New England Daily Snow

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Rain midweek


Another rain storm is on our doorstep this week for Tuesday and Wednesday with temperatures warming into the 40s. Models are then uncertain about a storm for the weekend, but are trending colder and snowier into next week.

Short Term Forecast

The snow stakes and the skies remain clear on Monday morning with temperatures down in the 20s across much of New England. Dry weather will prevail throughout the day as temperatures climb to near 30F across the region. Winds are calm in the valleys to start with a bit a breeze on the peaks. Expect that breeze to hit the bases as the sun mixes out the low-level temperatures inversions

NAM model forecast for 9AM Tuesday through 1PM Wednesday. 

Rain showers return to the region on Tuesday as a slow and disorganized region of low pressure passes. Showers arrive midday and persist through Wednesday evening totaling ~0.75" to 1.00" of liquid. The definition of crud. Temperatures will climb into the upper 30s and low 40s with a breezy 20-30 mph south-southeast wind on the slopes.

We have temperatures increasing above 32F at Killington at 4AM on Tuesday and not dropping back below freezing until 8AM on Thursday (52 hours) with a freezing level that should push well up above 6000 feet. Not great, Bob.

Model comparison for 1PM Friday (Dec 9).

There is a surprising and hilarious amount of model spread between the ECMWF and GFS deterministic models from the Monday morning runs for the weather this weekend, starting on Friday.

  • The GFS model has persistently been bringing a storm over New York on Friday and redeveloping it over Cape Cod on Saturday. This solution brings rain to New England with rain changing to snow on Saturday and Saturday night across the mountains. 
  • The ECMWF model takes the same storm over the Ohio River valley on Friday and drives it across the Mid-Atlantic with nothing but high pressure over New England through the weekend. 

Odds of 24-hour precipitation >0.10" ending at 7AM on Saturday (Dec 10).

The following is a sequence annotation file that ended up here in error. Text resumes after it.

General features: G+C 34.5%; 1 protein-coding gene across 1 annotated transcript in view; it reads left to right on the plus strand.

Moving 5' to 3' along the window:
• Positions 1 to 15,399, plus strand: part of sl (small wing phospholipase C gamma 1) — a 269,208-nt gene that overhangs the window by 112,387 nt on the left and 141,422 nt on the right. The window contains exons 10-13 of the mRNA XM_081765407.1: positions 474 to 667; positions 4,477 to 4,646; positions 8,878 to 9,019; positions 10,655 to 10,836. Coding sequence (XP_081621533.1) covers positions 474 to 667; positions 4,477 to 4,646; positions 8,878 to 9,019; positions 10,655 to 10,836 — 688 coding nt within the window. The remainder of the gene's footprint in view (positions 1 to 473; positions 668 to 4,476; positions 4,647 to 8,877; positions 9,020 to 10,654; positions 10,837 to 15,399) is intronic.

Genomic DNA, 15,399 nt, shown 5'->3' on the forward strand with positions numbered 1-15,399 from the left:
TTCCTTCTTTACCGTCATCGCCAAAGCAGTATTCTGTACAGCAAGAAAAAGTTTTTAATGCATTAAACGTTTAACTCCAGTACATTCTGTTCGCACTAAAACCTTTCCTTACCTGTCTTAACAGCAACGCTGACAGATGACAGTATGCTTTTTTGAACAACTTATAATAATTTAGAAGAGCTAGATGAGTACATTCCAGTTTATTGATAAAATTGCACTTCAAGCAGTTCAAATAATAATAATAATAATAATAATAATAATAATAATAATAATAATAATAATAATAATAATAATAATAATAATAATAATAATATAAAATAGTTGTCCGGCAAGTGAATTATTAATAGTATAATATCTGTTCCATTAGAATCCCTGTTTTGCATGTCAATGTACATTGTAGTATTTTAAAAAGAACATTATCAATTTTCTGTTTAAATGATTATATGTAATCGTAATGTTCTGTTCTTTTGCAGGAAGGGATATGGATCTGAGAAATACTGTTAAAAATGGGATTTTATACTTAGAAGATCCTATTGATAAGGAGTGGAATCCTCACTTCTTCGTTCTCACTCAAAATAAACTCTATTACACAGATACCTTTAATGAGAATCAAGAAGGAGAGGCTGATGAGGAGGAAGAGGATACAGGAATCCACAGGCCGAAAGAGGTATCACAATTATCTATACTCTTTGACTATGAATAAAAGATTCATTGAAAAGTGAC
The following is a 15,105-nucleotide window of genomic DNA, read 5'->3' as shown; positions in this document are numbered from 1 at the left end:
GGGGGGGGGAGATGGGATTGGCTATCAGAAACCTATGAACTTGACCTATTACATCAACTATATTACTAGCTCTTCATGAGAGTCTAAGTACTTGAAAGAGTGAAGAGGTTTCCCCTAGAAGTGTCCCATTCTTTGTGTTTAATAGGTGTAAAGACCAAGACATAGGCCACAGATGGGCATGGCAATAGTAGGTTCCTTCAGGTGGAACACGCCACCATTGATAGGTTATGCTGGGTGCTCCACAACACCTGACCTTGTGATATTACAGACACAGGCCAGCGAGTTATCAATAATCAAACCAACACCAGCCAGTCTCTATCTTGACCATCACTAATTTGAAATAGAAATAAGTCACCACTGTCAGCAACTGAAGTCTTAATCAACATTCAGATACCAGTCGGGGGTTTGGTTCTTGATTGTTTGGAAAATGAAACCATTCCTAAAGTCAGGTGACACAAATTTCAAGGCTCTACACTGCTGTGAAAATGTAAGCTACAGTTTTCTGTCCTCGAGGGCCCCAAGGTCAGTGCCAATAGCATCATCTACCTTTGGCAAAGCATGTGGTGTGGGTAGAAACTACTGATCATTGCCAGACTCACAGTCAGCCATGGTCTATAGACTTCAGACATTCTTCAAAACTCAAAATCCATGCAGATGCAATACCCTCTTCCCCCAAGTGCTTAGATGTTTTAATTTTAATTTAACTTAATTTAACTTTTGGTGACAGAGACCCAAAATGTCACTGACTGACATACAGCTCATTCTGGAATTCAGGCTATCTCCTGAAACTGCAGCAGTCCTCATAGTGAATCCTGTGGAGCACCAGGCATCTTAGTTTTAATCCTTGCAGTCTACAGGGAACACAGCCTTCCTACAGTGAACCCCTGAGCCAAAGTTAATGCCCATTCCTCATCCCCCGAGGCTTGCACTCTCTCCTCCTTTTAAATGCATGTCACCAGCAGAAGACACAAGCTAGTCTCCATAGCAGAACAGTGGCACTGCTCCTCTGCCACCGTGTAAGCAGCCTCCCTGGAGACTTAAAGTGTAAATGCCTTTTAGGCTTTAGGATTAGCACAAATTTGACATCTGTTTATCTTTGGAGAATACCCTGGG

Usually when there is this much spread in the deterministic models, one of them is out to lunch. A look at their respective ensembles shows that the GFS ensemble has a surprising number of members (>30-40%) holding on to precipitation (here rain or snow totaling >0.1" of liquid in 24 hours). The ECMWF ensemble is <10%.

Why the difference? I've scoured some of the forecast model data and all the models look fairly similar through about Thursday night. The key difference in the models appears to be a region of high pressure over Canada that the GFS has far up over Eastern Canada and the ECMWF has tucked between the Great Lakes and Hudson Bay. The more southerly location of the high in the ECMWF shunts storms south toward the mid-Atlantic and keeps us dry. The differences arise right around hour 72 in the forecast (Wednesday night), so we'll have some closure (model consistency) here very soon. If not by lunch time today, likely be the end of the day. I'm leaning toward the ECMWF solution.

Extended Forecast

Model comparison for 7AM next Tuesday (Dec 13).

Regardless of what happens this weekend, the models are pointing toward another potential storm arriving on Monday and Tuesday next week (Dec 12-13), but with all the usual uncertainty for a 7-8-day forecast. The comparison between the two models above is like a game of "where are these images the same, where are they different?" They both have storms coming into the West Coast and they both have storms over the central U.S. The GFS is very wet and snowy into the West with a Great Lakes snowstorm, whereas the ECMWF spins up a coastal low for New England. 

The ensembles do not provide is us with much more of an answer. The ECMWF ensemble has about 30% odds of snow with this set up next Monday/Tuesday, but has many more solutions with snow extending into next week. The GFS Is about the same (not shown).

ECMWF ensemble mean map for the middle of next week. 

While the details are uncertain, we may finally be turning the page into a snowy regime for the second half of the month. The Greenland Block that we have been watching over the last week or two will retrograde into northern Canada. This should be the impetus we need to push colder air into the U.S. favoring an East Coast storm track. A lot will depend on how it interacts with storms over the North Pacific, so cross your fingers.

The New England Daily Snow will mostly likely be updated agin on Wednesday. I may push an update on Tuesday if there is closure on a Friday-Saturday storm (or not).

-Dr. Jay